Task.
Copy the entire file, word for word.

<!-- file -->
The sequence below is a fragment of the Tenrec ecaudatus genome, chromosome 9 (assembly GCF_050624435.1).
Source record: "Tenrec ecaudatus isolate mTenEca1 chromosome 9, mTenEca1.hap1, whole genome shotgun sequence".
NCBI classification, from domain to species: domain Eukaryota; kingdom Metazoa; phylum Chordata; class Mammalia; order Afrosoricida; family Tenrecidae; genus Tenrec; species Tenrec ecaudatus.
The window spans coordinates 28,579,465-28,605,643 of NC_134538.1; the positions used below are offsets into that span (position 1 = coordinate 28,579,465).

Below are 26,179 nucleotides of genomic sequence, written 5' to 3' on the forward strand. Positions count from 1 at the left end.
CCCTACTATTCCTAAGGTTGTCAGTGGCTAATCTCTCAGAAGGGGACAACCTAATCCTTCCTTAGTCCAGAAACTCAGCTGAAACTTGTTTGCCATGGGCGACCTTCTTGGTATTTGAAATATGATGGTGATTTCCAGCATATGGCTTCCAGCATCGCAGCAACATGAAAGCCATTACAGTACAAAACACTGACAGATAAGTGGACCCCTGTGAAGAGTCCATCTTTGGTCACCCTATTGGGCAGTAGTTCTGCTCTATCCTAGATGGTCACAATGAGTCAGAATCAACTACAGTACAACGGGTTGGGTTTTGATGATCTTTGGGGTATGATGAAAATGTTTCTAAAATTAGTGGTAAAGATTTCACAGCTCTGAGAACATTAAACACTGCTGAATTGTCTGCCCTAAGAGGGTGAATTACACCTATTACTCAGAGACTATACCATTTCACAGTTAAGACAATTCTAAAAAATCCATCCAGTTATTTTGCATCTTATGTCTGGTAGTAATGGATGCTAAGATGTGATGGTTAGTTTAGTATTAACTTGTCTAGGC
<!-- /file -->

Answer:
The sequence below is a fragment of the Tenrec ecaudatus genome, chromosome 9 (assembly GCF_050624435.1).
Source record: "Tenrec ecaudatus isolate mTenEca1 chromosome 9, mTenEca1.hap1, whole genome shotgun sequence".
NCBI classification, from domain to species: domain Eukaryota; kingdom Metazoa; phylum Chordata; class Mammalia; order Afrosoricida; family Tenrecidae; genus Tenrec; species Tenrec ecaudatus.
The window spans coordinates 28,579,465-28,605,643 of NC_134538.1; the positions used below are offsets into that span (position 1 = coordinate 28,579,465).

Below are 26,179 nucleotides of genomic sequence, written 5' to 3' on the forward strand. Positions count from 1 at the left end.
CCCTACTATTCCTAAGGTTGTCAGTGGCTAATCTCTCAGAAGGGGACAACCTAATCCTTCCTTAGTCCAGAAACTCAGCTGAAACTTGTTTGCCATGGGCGACCTTCTTGGTATTTGAAATATGATGGTGATTTCCAGCATATGGCTTCCAGCATCGCAGCAACATGAAAGCCATTACAGTACAAAACACTGACAGATAAGTGGACCCCTGTGAAGAGTCCATCTTTGGTCACCCTATTGGGCAGTAGTTCTGCTCTATCCTAGATGGTCACAATGAGTCAGAATCAACTACAGTACAACGGGTTGGGTTTTGATGATCTTTGGGGTATGATGAAAATGTTTCTAAAATTAGTGGTAAAGATTTCACAGCTCTGAGAACATTAAACACTGCTGAATTGTCTGCCCTAAGAGGGTGAATTACACCTATTACTCAGAGACTATACCATTTCACAGTTAAGACAATTCTAAAAAATCCATCCAGTTATTTTGCATCTTATGTCTGGTAGTAATGGATGCTAAGATGTGATGGTTAGTTTAGTATTAACTTGTCTAGGC